Recommended Omega-3 and Omega-6 Ratio for Pets

 

Fatty acids are specific types of unsaturated fats that are often needed to be supplemented to pets for optimal health because animals can produce some of the fatty acids but not all of them. The two main classes of fatty acids are the Omega-3 fatty acids and the Omega-6 fatty acids.  The difference between between Omega-3 and Omega-6 fatty acids are based on molecular structure.  Research is ongoing about what the proper ratio of Omega-3 to Omega-6 fatty acids should be consumed for optimal benefits.

Current recommendations for pets suggest an Omega-6 to Omega-3 ratio of approximately 10:1 to 5:1 be consumed. Since most pet foods contain much more Omega-6 fatty acids than Omega-3 fatty acids, many pet food companies have added Omega-3 fatty acids to try and compensate for this difference.  However, the cooking and processing of most commercial pet foods does destroy some of the fatty acid content. Also in many allergic and inflammatory conditions of the body, adding supplemental fatty acids can help in the management/prevention of many disease conditions.  Examples of Omega-3 fatty acids include ALA, EPA and DHA.  Examples of Omega-6 fatty acids include LA, GLA, DGLA, and Arachidonic acid.

Both types of fatty acids can help in many diseases, however, fatty acid supplementation rich in the Omega-3 fatty acids DHA and EPA and the Omega-6 fatty acid GA seem to be the most effective for many of these conditions.   Among the various diseases potentially helped by these acids include allergies and autoimmune conditions, heart disease, joint problems,  coat and skin problems, central nervous system disorders, as well as many cancers.

There are numerous brands of fatty acid supplements with different quantities of vitamins, minerals and these fatty acids. Among the excellent products I have used include Nordic Natural Pet Omega-3 or Super Pure Omega 3 supplement, as well as Be Well fatty acid supplement.    It is suggested that for conditions such as allergic skin disease that a 2-3 month trial with a good fatty acid supplement that is rich in EPA, DHA, GLA, vitamin E and/or the Omega-6 fatty acid LA be used. Fatty acid supplements should also be fortified with Vitamin E as well.   This ratio of fatty acids will differ from product to product, so if a trial with one fatty acid supplement does not work after an adequate period of time, it may be beneficial to try another one.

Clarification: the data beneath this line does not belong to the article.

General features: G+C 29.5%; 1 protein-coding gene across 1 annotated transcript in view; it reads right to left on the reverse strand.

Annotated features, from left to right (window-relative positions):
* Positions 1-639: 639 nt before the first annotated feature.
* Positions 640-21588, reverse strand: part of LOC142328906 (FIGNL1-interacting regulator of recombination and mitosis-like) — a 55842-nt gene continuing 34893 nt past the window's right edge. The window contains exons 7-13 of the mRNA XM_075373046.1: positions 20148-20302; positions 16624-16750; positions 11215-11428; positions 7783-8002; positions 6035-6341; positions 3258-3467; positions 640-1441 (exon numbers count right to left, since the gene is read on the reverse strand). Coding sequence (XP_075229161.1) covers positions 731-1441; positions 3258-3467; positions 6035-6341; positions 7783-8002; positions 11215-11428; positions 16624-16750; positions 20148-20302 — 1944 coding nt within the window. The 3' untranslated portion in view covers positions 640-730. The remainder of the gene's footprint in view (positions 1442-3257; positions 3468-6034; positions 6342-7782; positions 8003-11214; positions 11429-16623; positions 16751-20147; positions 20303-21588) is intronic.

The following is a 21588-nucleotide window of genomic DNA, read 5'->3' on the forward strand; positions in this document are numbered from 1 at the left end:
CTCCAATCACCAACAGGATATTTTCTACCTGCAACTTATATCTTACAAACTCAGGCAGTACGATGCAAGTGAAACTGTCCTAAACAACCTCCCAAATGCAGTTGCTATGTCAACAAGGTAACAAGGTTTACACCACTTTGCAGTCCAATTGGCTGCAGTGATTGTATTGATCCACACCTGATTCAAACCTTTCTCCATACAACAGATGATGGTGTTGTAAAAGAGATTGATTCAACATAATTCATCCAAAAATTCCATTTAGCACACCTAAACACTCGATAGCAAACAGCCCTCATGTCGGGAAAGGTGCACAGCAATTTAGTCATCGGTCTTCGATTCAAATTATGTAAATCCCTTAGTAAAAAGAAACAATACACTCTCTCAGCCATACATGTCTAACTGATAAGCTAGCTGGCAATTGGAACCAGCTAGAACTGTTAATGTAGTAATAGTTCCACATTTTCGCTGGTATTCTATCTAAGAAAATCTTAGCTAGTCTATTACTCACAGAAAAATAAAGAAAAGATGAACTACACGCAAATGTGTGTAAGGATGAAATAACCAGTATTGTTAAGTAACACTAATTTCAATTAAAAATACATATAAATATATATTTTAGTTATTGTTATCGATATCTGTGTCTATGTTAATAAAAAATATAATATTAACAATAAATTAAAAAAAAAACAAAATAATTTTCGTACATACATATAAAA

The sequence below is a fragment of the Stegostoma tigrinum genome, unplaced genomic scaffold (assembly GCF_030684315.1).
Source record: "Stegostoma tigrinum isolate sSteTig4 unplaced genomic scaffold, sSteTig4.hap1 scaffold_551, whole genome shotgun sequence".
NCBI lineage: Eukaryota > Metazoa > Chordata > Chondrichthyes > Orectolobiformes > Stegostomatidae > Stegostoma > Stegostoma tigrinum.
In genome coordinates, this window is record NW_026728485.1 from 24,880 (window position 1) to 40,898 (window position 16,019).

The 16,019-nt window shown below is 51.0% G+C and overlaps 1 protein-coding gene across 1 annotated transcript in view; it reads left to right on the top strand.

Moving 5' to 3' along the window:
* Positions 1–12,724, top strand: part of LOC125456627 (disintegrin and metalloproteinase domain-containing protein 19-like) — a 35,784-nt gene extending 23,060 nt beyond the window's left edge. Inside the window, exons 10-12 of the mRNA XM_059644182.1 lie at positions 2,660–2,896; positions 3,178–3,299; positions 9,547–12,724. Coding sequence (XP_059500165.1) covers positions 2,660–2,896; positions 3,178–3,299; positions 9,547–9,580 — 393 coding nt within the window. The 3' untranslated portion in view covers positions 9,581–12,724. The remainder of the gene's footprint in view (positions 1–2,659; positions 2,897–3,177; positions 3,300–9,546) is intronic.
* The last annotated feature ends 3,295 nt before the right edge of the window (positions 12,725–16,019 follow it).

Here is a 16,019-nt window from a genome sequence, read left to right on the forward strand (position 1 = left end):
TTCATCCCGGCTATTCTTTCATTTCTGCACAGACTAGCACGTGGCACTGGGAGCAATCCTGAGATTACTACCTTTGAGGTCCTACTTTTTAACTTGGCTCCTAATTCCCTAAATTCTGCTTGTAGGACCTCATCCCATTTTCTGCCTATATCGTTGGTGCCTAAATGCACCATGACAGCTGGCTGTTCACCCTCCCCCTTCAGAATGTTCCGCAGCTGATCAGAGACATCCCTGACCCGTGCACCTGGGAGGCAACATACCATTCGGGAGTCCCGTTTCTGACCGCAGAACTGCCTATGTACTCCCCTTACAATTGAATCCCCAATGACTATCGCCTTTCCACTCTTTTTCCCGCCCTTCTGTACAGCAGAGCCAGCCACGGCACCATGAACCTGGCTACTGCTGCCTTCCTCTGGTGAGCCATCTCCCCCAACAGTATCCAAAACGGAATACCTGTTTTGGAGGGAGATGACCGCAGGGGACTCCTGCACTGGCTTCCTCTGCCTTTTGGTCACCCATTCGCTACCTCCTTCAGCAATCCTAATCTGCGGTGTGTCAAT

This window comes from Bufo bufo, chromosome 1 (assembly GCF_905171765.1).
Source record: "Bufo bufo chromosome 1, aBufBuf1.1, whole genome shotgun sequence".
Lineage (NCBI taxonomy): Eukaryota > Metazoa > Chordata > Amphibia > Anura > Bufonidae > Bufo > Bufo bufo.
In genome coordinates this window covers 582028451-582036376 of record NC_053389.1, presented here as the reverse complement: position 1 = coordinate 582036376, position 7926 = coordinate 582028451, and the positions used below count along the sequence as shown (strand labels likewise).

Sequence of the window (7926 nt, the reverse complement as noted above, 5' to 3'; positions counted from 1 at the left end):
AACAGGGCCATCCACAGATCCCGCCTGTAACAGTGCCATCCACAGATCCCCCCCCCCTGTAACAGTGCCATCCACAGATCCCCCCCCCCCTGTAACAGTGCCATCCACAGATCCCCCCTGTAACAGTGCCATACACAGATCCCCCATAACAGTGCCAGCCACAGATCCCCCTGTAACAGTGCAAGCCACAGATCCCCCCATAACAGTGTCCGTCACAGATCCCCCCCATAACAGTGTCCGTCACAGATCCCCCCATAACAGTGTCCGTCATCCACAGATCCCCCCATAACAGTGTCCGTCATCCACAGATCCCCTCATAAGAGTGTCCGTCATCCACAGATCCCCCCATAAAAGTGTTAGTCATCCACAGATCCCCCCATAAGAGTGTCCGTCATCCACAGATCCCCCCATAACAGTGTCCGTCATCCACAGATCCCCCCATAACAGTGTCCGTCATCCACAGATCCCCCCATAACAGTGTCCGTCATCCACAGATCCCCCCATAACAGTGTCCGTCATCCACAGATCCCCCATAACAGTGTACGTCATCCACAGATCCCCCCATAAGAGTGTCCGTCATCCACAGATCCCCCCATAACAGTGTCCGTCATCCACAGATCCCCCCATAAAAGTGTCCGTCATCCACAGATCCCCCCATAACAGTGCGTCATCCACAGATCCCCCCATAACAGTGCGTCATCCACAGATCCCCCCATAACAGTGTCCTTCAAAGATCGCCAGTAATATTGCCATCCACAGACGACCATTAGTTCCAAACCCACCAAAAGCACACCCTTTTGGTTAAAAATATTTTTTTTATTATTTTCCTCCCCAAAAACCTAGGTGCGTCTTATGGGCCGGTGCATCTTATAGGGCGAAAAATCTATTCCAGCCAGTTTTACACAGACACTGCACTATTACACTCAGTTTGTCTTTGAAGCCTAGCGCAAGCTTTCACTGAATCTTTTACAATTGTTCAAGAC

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8 Comments

  1. Pingback: Revealed-Omega 3 Could Prevent Cancer | What Is Omega 3

  2. Thanks for the nice blog. It was very useful for every one. Keep sharing such ideas in the future as well.

  3. i need some advice on dogs licking their paws

  4. Pingback: Rheumatoid Arthritis? Try Getting More Omega 3 | What Is Omega 3 Good For?

  5. That’s great information, thanks. It coincides with what they say on petfoodratings (http://www.petfoodratings.org/nutrition/omega-fatty-acids/) but with more information on how it can harm a dog in excess. I’m writing a thesis on feeding raw to dogs, so do you have any suggestions on how omega fats can be gauged when feeding a home made diet? Thanks.

  6. Dr. Michael Dym, VMD veterinarianJanuary 10, 2014 at 12:49 am

    I dont have much specific information on this but would check with books on the topic, including the New book Palaeo Dog by Celeste Yarnell, phd, due to come out in a few months, and available on line

  7. Thanks for this article however it does not address my concern. As humans it is recommended that we have twice as much Omega 3 vs Omega 6. Too much Omega 6 can lead to inflammatory illnesses and cancer. Today a number of animals have more inflammatory illness and dogs are getting cancer at an increased number than when I was a young. Why are dogs getting a much higher amount of Omega 6 than Omega 3 in their foods? You list the recommended ratio but I want to know more and why.

  8. Hi Debra-Jean, and thanks for your question! For any medical concerns, we always recommend you consult your veterinarian. However, for non-emergency questions, you can contact holistic vet Dr. Dym directly using our Ask the Vet form.
    ~ Abby, PetMeds Pro

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